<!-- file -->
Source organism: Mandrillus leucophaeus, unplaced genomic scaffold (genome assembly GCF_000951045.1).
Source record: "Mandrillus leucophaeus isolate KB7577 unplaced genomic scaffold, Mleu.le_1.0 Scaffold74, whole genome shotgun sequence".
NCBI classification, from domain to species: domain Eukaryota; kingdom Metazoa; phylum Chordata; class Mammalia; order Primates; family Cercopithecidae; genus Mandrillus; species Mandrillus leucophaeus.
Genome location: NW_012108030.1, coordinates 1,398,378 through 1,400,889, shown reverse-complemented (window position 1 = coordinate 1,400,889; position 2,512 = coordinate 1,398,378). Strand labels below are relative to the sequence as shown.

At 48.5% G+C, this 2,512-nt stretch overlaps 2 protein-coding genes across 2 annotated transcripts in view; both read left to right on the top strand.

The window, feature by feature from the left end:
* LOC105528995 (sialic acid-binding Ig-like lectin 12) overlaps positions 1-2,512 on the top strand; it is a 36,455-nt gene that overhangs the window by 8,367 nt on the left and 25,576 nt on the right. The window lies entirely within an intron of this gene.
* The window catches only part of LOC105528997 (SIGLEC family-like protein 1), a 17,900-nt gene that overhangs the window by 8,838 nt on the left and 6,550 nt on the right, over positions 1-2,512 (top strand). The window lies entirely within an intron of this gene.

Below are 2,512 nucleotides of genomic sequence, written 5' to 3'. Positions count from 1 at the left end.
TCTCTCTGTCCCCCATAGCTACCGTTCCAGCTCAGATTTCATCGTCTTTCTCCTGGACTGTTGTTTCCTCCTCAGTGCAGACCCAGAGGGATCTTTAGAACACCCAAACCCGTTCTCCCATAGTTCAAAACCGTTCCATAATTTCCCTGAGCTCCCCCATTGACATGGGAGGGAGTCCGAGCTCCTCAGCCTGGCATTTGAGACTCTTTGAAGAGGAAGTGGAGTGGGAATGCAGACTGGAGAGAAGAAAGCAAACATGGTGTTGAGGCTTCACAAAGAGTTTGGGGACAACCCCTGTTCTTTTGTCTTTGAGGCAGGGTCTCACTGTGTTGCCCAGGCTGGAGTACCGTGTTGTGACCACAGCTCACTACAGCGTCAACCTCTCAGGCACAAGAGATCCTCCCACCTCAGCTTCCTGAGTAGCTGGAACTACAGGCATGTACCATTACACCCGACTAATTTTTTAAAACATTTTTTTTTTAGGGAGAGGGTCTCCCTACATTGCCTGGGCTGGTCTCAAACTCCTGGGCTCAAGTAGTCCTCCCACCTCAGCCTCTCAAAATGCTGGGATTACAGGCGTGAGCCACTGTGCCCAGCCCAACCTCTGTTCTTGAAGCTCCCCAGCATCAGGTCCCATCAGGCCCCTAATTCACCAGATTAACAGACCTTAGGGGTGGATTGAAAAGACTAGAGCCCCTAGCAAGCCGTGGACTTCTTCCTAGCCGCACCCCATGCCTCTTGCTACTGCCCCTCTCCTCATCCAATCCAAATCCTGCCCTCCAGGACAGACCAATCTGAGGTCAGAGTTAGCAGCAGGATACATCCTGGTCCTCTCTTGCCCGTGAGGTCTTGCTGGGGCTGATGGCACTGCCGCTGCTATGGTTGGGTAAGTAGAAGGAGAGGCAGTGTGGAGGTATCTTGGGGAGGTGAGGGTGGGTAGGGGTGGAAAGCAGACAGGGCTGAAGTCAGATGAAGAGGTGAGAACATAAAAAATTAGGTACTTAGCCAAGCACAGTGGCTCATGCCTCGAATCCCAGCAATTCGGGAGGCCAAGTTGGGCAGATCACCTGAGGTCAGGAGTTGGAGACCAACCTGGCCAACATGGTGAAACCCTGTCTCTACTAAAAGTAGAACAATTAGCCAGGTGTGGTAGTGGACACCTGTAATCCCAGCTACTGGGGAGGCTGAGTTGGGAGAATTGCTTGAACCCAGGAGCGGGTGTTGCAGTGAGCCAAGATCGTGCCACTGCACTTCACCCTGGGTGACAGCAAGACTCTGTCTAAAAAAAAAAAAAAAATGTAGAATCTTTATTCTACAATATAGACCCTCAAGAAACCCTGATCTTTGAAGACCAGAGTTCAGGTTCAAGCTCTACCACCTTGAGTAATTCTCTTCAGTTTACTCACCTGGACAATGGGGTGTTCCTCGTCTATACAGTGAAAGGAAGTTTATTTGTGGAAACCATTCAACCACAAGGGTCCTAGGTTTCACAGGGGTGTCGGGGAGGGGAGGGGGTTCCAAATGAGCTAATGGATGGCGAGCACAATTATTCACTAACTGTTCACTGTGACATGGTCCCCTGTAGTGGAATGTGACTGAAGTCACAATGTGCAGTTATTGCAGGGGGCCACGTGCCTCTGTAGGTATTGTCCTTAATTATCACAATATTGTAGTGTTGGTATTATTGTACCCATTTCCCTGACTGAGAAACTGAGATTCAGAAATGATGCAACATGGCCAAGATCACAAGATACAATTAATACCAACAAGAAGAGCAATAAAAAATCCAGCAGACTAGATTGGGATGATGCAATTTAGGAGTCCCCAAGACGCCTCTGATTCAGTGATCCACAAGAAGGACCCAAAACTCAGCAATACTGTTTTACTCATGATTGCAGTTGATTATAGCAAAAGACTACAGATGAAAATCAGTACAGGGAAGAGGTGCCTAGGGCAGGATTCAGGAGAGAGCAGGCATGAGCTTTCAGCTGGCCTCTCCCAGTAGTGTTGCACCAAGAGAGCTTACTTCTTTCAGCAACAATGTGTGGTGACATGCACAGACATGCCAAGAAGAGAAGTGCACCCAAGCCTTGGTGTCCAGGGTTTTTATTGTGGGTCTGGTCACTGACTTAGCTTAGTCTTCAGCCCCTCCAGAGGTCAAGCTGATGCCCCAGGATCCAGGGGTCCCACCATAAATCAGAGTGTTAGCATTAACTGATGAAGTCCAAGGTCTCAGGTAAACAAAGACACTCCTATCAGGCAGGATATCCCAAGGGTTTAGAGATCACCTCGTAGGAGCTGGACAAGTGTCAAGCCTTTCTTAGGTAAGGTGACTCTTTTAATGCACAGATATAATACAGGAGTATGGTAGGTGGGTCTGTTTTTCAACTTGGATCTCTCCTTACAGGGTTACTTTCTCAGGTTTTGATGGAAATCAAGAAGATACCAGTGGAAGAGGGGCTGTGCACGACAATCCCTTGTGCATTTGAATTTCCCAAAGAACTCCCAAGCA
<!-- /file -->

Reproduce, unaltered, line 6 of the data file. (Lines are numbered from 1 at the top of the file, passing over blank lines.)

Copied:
The window, feature by feature from the left end: